Regardless of the change, our season went off without much issue. We had a good group of teachers and supporters and had good music to play. The fall season ended but a long school loomed ahead, and things started to change.

Something changed in us that I can’t really describe. I guess we became restless. We started getting rowdy, disrespectful, and Mr. S, no fault of his own, didn’t seem to be able to play along. To this day I still feel somewhat responsible for some of the rude things I would do. For example, I earned a B in band for the first time. Because I always had an A in band class this really bothered me.

‘With Mr. Hagan I never had a problem!’

I complained.

‘Mr. S just doesn’t like me, that’s why he gave me a B.’

Which then gave my mother enough fuel to call him up and ask about the grade.

Even at that time I knew how much of a brat I was being. I knew inside I earned a B. I was a good musician, but when it came down to it I wasn’t living up to my potential in class. Mr. S knew it too.

And so… more misplaced resentment grew when he did NOT change my grade.

His demeanor was dry and it rubbed most of the students the wrong way. I have a natural dry humor myself and was able to understand the jokes he tried to tell, but I held back from laughing out of misplaced resentment.

I knew deep down that all he wanted our class to do was succeed. I knew it, but I knew that we resisted him at every step.

So naturally I faulted to goofing off and joking around. I didn’t practice like I used to. I knew I good enough to get by, and would opt to practicing only the things I enjoyed. Which turned out to be less and less.

It was half way through the year and even through my complaints to my parents about the class and a fairly constant uproar about the type of music we were learning I was ready to quit class. Thankfully I was told by my parents to see the year through and if I still felt the same way I could quit band.

I was happy about that, but I wasn’t necessarily satisfied with my decision and I knew I had become lazy. As with most issues I pushed it way down deep and ignored it. I can’t say for sure but I believe because I ignored it and didn’t turn myself around I eventually hurt my drive to succeed in the long run. You’ll see what I mean.

Even with my now lazy ways I wanted someone, like Mr. Hagan, to challenge me. I was hungry for it, but I was too far gone from band and Mr. S to even notice a challenge.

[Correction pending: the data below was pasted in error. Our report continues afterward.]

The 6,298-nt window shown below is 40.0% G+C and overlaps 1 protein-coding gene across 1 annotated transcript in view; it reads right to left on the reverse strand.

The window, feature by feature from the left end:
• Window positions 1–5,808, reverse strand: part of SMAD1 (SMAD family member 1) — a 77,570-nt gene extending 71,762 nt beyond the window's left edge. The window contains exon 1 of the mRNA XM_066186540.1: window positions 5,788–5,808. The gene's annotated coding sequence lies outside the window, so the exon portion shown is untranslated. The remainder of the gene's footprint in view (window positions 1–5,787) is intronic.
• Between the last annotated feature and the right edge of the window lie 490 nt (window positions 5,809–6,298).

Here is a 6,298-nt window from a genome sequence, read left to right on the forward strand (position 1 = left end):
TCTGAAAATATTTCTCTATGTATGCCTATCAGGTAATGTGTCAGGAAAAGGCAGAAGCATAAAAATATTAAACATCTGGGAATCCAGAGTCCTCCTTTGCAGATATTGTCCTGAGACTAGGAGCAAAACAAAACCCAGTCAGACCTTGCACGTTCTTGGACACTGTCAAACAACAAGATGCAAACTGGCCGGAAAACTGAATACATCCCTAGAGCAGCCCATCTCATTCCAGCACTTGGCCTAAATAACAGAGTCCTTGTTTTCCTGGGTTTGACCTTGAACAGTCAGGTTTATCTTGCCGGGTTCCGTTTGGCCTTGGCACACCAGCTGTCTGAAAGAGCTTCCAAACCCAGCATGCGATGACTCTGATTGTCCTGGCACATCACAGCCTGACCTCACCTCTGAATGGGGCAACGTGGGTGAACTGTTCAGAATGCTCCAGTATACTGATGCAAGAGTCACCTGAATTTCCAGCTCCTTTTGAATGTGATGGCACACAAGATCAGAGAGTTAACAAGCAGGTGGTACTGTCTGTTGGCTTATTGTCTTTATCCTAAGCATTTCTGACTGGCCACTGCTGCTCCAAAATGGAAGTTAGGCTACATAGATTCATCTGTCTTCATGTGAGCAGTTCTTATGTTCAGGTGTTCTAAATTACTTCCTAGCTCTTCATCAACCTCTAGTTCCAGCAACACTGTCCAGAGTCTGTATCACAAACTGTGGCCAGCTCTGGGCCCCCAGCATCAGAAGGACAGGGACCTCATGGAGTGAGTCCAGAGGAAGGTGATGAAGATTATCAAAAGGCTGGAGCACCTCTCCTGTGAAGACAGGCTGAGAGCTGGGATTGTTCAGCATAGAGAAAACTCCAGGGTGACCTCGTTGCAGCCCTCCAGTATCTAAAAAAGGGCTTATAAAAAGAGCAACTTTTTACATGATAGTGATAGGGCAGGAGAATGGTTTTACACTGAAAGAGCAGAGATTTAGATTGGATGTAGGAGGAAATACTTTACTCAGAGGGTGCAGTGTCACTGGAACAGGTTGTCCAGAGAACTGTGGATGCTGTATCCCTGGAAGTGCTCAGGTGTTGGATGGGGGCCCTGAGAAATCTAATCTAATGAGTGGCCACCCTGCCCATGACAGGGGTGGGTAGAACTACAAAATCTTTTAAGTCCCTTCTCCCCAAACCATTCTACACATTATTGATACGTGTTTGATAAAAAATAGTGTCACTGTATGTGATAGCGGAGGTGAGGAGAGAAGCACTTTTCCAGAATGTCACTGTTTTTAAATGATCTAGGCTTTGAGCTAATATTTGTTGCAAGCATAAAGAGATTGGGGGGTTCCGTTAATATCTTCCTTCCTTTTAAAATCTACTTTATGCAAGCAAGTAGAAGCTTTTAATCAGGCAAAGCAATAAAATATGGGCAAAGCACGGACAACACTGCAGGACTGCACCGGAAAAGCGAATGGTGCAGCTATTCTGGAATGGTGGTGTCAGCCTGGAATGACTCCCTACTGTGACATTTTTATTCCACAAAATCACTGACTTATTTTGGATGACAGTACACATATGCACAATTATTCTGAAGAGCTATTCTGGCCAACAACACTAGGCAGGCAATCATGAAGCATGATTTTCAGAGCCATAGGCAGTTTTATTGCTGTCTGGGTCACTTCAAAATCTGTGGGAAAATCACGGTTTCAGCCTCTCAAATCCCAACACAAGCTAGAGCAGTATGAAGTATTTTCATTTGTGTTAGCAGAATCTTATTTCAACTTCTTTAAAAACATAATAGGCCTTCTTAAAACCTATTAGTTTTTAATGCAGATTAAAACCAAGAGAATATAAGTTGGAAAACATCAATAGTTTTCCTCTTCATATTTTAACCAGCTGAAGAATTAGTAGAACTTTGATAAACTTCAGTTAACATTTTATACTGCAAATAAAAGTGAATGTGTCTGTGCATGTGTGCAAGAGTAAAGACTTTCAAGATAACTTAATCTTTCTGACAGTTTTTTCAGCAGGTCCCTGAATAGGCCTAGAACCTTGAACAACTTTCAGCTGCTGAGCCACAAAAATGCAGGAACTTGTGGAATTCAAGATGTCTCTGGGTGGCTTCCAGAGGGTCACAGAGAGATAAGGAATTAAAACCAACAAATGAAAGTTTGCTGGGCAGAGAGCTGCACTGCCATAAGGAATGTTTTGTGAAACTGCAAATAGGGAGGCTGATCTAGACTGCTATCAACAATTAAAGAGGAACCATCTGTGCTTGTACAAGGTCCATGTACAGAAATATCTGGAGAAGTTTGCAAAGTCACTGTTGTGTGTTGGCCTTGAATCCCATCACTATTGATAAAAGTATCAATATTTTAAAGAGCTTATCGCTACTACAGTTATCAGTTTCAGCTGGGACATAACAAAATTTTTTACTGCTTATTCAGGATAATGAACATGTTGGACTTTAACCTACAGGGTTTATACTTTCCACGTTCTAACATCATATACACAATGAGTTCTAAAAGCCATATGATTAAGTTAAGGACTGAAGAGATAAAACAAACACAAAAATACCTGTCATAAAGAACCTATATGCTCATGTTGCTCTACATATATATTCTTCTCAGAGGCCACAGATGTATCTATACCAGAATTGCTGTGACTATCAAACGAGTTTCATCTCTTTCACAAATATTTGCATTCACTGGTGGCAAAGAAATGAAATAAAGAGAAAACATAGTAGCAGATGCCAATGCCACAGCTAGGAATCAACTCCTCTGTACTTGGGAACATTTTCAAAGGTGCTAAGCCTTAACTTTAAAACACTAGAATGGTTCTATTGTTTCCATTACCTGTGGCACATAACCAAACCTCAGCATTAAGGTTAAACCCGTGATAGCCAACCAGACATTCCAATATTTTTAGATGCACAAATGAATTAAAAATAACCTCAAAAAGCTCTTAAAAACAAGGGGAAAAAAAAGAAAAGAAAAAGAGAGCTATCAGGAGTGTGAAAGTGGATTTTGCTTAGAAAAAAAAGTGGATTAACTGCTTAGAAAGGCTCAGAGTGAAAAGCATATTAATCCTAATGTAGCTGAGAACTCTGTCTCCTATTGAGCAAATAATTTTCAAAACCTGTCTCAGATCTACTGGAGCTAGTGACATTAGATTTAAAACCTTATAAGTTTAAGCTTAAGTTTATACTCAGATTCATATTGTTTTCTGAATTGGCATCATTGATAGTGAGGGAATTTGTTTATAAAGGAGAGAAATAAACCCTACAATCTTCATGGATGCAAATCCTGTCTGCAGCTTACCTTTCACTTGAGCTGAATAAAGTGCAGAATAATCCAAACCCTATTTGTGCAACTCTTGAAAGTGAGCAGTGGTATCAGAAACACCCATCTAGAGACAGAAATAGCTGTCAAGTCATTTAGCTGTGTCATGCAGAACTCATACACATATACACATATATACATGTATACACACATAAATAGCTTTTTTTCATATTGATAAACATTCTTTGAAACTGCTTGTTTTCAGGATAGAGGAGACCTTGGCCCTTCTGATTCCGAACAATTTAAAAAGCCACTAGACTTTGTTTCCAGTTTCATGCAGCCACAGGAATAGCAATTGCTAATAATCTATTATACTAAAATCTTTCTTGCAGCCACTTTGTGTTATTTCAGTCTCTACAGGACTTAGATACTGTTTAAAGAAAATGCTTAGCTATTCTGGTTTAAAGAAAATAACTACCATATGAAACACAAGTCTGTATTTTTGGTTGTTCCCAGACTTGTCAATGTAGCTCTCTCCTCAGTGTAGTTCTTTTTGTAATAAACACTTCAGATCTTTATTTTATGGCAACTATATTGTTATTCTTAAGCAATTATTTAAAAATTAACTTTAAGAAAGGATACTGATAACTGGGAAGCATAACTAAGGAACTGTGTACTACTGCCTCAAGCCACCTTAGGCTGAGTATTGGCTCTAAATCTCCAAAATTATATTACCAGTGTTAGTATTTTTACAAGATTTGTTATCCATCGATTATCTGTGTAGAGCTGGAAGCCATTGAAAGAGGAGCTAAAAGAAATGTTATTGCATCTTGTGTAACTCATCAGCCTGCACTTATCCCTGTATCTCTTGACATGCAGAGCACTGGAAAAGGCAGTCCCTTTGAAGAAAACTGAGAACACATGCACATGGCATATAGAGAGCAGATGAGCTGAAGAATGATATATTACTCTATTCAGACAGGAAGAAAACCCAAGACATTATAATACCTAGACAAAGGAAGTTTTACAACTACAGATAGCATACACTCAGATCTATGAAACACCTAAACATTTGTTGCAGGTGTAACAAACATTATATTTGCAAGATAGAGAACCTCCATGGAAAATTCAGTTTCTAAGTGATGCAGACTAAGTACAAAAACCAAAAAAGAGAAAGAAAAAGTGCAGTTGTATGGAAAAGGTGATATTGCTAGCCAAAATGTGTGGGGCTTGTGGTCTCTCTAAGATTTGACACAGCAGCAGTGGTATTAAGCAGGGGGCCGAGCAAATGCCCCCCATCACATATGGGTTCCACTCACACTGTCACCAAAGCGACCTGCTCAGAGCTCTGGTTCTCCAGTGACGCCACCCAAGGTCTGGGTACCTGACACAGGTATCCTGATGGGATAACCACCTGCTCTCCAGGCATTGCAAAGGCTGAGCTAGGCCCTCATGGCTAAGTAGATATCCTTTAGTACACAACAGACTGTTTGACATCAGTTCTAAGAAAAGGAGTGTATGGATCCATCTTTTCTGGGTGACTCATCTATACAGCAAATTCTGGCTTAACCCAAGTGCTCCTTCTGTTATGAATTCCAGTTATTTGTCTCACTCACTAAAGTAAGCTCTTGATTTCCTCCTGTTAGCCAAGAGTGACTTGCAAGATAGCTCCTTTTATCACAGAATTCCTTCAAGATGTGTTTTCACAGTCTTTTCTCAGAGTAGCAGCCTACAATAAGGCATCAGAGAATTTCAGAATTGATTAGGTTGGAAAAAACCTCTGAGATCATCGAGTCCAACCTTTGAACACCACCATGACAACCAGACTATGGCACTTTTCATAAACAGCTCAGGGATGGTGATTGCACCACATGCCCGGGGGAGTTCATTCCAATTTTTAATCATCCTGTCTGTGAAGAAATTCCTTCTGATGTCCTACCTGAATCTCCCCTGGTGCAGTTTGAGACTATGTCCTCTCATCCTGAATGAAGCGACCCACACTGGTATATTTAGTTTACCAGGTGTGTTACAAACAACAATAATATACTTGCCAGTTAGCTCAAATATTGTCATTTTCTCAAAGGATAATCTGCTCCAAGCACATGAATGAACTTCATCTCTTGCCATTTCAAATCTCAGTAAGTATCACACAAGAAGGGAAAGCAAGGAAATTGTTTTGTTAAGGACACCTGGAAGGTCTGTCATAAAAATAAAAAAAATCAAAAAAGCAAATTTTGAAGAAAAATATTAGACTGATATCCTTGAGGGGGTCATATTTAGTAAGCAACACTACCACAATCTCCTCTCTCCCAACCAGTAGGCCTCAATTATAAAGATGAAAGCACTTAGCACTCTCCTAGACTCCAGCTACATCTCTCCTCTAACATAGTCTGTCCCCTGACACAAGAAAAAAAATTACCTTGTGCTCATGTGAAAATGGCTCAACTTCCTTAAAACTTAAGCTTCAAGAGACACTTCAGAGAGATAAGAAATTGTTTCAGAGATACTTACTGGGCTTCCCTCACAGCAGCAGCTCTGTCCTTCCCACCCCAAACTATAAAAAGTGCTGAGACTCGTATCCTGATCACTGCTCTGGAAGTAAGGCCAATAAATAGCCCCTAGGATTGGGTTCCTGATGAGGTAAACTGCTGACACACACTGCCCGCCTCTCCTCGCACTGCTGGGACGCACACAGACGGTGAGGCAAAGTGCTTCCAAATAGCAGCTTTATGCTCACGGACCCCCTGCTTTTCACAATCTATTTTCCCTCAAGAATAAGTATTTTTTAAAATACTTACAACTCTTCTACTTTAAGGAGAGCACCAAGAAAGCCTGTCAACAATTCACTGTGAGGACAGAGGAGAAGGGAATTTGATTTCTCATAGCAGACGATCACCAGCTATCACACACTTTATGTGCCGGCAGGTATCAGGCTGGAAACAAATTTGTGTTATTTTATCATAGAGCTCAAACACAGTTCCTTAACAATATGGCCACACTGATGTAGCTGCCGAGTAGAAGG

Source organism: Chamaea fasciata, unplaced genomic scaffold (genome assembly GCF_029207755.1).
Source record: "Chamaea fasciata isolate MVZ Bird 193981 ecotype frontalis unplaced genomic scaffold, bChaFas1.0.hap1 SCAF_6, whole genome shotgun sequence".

Ironically, when one path starts to close another usually looks better and better.

I shoved all my anxieties and stress into my running. Not only did I have someone who was ferociously passionate about the sport, and he had no trouble putting us in our place. I felt like I found my place again.

Then Something Came in the Mail

It was late winter early spring. There hadn’t been much snow that year, I remember because even though it was freezing cold I didn’t have to wade through icy hills of frozen snow. You remember shit like that.

I had gotten a piece of mail inviting me to a meeting. It wasn’t completely clear why or how I had been invited. What was clear was the trip to Australia that I could potentially be going on.

I found out later that we were all chosen, at random most likely, as athletes from various states to go as ambassadors to Australia, compete in a big track meet and then share cultures with each other.

Heading home after the meeting I felt different.

I stared out the car window at the clear dark sky. I was imagining myself on a plane headed to a far away land. It was exciting to dream about the possibilities that awaited.

The money, I needed money, and I didn’t have a job and my parents made it very clear they were NOT going to pay for the whole thing.

What to do?

My parents chipped in some cash, then proceeded to outline a few fundraising ideas. The classics like asking for money from family, collecting bottles or… well I can’t remember what else because I zoned out.

I was… naturally resistant to doing things on my own. I wasn’t necessarily afraid to go out and fundraise. I tend to think my purpose for getting the funds wasn’t translated enough into the techniques we used to collect money.

Case and point, my bottle collecting story. I’m not proud of this, but it happened. Bless my Dad wayyy in advance.

Leave a Reply

Fill in your details below or click an icon to log in:

WordPress.com Logo

You are commenting using your WordPress.com account. Log Out /  Change )

Google+ photo

You are commenting using your Google+ account. Log Out /  Change )

Twitter picture

You are commenting using your Twitter account. Log Out /  Change )

Facebook photo

You are commenting using your Facebook account. Log Out /  Change )

w

Connecting to %s